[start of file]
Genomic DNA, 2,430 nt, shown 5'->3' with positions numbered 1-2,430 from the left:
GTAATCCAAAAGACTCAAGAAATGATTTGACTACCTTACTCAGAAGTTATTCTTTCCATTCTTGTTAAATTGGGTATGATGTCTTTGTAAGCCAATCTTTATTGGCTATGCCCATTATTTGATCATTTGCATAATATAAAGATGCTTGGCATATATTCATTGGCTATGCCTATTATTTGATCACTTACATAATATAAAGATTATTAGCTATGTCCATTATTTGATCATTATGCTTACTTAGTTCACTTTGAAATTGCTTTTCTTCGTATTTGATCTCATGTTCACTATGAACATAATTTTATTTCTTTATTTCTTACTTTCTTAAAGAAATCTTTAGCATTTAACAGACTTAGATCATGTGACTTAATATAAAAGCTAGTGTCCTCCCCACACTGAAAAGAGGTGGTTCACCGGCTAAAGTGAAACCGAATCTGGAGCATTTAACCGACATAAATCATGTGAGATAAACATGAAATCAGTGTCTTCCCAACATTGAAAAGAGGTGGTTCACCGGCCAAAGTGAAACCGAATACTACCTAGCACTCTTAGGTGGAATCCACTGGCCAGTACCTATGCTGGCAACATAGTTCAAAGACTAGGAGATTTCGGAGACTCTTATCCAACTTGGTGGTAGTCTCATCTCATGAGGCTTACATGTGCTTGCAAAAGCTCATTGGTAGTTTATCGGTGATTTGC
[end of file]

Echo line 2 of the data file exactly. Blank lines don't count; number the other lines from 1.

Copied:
GTAATCCAAAAGACTCAAGAAATGATTTGACTACCTTACTCAGAAGTTATTCTTTCCATTCTTGTTAAATTGGGTATGATGTCTTTGTAAGCCAATCTTTATTGGCTATGCCCATTATTTGATCATTTGCATAATATAAAGATGCTTGGCATATATTCATTGGCTATGCCTATTATTTGATCACTTACATAATATAAAGATTATTAGCTATGTCCATTATTTGATCATTATGCTTACTTAGTTCACTTTGAAATTGCTTTTCTTCGTATTTGATCTCATGTTCACTATGAACATAATTTTATTTCTTTATTTCTTACTTTCTTAAAGAAATCTTTAGCATTTAACAGACTTAGATCATGTGACTTAATATAAAAGCTAGTGTCCTCCCCACACTGAAAAGAGGTGGTTCACCGGCTAAAGTGAAACCGAATCTGGAGCATTTAACCGACATAAATCATGTGAGATAAACATGAAATCAGTGTCTTCCCAACATTGAAAAGAGGTGGTTCACCGGCCAAAGTGAAACCGAATACTACCTAGCACTCTTAGGTGGAATCCACTGGCCAGTACCTATGCTGGCAACATAGTTCAAAGACTAGGAGATTTCGGAGACTCTTATCCAACTTGGTGGTAGTCTCATCTCATGAGGCTTACATGTGCTTGCAAAAGCTCATTGGTAGTTTATCGGTGATTTGC